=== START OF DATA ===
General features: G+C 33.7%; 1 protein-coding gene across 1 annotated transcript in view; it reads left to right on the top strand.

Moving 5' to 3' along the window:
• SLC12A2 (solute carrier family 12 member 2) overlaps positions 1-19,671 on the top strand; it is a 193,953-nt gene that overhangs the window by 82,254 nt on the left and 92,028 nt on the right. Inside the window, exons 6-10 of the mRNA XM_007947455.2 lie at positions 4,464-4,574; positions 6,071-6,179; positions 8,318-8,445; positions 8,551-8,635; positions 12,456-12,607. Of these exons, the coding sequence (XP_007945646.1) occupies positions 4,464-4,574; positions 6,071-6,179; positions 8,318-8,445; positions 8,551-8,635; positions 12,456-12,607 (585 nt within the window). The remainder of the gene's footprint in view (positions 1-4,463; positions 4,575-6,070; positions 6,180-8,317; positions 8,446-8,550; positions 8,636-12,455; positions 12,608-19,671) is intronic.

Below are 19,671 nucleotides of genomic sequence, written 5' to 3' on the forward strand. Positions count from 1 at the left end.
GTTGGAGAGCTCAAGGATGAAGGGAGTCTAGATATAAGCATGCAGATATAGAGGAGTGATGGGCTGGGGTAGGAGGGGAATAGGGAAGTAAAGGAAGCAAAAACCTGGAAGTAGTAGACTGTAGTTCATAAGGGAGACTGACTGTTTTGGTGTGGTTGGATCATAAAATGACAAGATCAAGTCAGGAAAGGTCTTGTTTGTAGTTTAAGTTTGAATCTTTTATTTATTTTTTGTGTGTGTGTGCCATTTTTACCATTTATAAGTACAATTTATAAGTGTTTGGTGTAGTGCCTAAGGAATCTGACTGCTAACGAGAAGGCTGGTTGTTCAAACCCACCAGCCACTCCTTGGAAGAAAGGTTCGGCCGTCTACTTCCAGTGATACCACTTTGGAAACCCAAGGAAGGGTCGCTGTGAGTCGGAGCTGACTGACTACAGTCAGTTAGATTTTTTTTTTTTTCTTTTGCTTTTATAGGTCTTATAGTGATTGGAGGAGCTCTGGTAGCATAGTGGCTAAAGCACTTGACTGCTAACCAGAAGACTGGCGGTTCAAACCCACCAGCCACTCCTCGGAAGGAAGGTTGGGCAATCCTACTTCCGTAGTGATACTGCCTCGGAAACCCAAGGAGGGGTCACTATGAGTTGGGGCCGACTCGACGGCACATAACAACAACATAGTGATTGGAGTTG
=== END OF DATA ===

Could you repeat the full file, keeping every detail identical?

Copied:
General features: G+C 33.7%; 1 protein-coding gene across 1 annotated transcript in view; it reads left to right on the top strand.

Moving 5' to 3' along the window:
• SLC12A2 (solute carrier family 12 member 2) overlaps positions 1-19,671 on the top strand; it is a 193,953-nt gene that overhangs the window by 82,254 nt on the left and 92,028 nt on the right. Inside the window, exons 6-10 of the mRNA XM_007947455.2 lie at positions 4,464-4,574; positions 6,071-6,179; positions 8,318-8,445; positions 8,551-8,635; positions 12,456-12,607. Of these exons, the coding sequence (XP_007945646.1) occupies positions 4,464-4,574; positions 6,071-6,179; positions 8,318-8,445; positions 8,551-8,635; positions 12,456-12,607 (585 nt within the window). The remainder of the gene's footprint in view (positions 1-4,463; positions 4,575-6,070; positions 6,180-8,317; positions 8,446-8,550; positions 8,636-12,455; positions 12,608-19,671) is intronic.

Below are 19,671 nucleotides of genomic sequence, written 5' to 3' on the forward strand. Positions count from 1 at the left end.
GTTGGAGAGCTCAAGGATGAAGGGAGTCTAGATATAAGCATGCAGATATAGAGGAGTGATGGGCTGGGGTAGGAGGGGAATAGGGAAGTAAAGGAAGCAAAAACCTGGAAGTAGTAGACTGTAGTTCATAAGGGAGACTGACTGTTTTGGTGTGGTTGGATCATAAAATGACAAGATCAAGTCAGGAAAGGTCTTGTTTGTAGTTTAAGTTTGAATCTTTTATTTATTTTTTGTGTGTGTGTGCCATTTTTACCATTTATAAGTACAATTTATAAGTGTTTGGTGTAGTGCCTAAGGAATCTGACTGCTAACGAGAAGGCTGGTTGTTCAAACCCACCAGCCACTCCTTGGAAGAAAGGTTCGGCCGTCTACTTCCAGTGATACCACTTTGGAAACCCAAGGAAGGGTCGCTGTGAGTCGGAGCTGACTGACTACAGTCAGTTAGATTTTTTTTTTTTTCTTTTGCTTTTATAGGTCTTATAGTGATTGGAGGAGCTCTGGTAGCATAGTGGCTAAAGCACTTGACTGCTAACCAGAAGACTGGCGGTTCAAACCCACCAGCCACTCCTCGGAAGGAAGGTTGGGCAATCCTACTTCCGTAGTGATACTGCCTCGGAAACCCAAGGAGGGGTCACTATGAGTTGGGGCCGACTCGACGGCACATAACAACAACATAGTGATTGGAGTTG